Maker of unmanned aircraft hovers over new UAE deals

Schiebel of Austria seeks more contracts in the Middle East for its unmanned aerial vehicles

Schiebel, the Austrian defence company, is seeking more contracts in the Middle East for its unmanned aerial vehicles (UAVs) after nearing the end of deliveries on its 60-aircraft deal with the UAE Armed Forces. The focus comes as military and national security planners around the world shift to unmanned systems to lower costs and expand coverage of aerial reconnaissance activities to include critical assets such as power plants, oil and gas pipelines and refineries.

"There is a great deal of interest from a number of countries in the region - a couple are in the critical phases now, while others are in the early marketing phases," said Neil Hunter, the managing director for sales and strategy for Schiebel. The Vienna-based company, which also produces mine detectors, said the UAE was its first major contract and proved its products were able to withstand the hot and high-altitude conditions of the Middle East.

Schiebel has delivered 56 of 60 Camcopter S-100 UAVs to the Emirates, according to Wolfgang Steigberger, the regional sales manager at Schiebel. The company declined to give a cost for the aircraft but said it was 10 times cheaper than another well-known UAV, Northrop Grumman's Fire Scout, which the military data provider says costs about US$15 million (Dh55m). Together, the two products have helped gain acceptance for helicopter-based UAVs, Mr Hunter said. "There has been a lot of scepticism and disbelief when it comes to unmanned helicopters but the likes of us and Northrop Grumman have proved they have a lot to offer."

Schiebel has formed a partnership with Abu Dhabi Autonomous Systems Investments to customise the platform with specific payload and operational characteristics into a system called Al Sber. There has been a significant growth of UAVs in active military theatres, Mr Hunter said. "There is a shift in emphasis to unmanned systems because they do the dull, the dangerous and the dirty tasks that you can avoid being done by humans," he said.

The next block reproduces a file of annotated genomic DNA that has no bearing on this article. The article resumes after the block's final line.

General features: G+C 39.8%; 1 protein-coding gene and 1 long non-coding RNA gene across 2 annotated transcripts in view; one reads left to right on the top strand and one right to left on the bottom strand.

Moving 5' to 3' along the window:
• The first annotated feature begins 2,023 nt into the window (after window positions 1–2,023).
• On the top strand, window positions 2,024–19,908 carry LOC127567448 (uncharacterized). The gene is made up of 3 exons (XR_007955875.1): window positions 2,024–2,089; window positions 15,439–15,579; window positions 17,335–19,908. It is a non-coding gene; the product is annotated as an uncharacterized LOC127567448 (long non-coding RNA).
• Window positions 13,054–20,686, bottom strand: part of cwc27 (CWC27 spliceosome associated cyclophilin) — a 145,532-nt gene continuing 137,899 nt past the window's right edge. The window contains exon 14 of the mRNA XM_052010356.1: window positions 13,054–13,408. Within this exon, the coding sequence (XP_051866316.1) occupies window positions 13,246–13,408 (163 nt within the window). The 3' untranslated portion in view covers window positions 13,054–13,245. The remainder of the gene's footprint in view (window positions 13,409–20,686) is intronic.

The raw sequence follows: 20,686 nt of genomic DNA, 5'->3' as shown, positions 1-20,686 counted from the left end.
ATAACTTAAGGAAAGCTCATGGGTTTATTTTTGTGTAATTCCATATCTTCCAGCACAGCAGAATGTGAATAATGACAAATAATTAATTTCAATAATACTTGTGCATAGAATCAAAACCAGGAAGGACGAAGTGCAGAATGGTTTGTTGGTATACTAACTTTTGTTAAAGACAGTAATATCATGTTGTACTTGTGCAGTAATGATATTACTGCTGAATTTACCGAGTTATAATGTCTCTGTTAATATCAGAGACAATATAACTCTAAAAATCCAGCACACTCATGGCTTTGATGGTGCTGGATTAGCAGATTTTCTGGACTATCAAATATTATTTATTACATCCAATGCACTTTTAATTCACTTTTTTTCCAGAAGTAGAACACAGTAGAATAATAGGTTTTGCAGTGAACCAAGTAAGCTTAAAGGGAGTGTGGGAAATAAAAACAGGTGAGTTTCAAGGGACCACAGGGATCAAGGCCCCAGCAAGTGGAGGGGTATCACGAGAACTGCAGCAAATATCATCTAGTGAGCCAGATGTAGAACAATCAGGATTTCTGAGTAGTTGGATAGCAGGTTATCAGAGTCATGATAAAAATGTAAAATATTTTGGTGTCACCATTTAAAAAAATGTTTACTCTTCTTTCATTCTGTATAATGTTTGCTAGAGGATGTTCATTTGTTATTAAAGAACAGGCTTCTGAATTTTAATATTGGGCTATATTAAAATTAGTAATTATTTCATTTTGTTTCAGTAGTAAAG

The US, which has the largest military budget in the world, said its army would move to operating mostly unmanned aircraft over the next 25 years. But Schiebel said civilian sector opportunities could be even larger. "This area is probably going to see the fastest growth before any of the other sectors," Mr Hunter said. The rise of border protection agencies is likely to increase the civilian market. One could be the UAE's Critical National Infrastructure Authority, which is tasked with protecting more than 24 facilities across the country and recently signed for 34 interceptor boats to protect offshore oil and gas installations.

While the initial UAV contract with the Emirates is nearing its conclusion, Schiebel is optimistic it may lead to other opportunities, including a logistics, training and sustainment contract for the 60 aircraft, which have a lifespan of 15 years.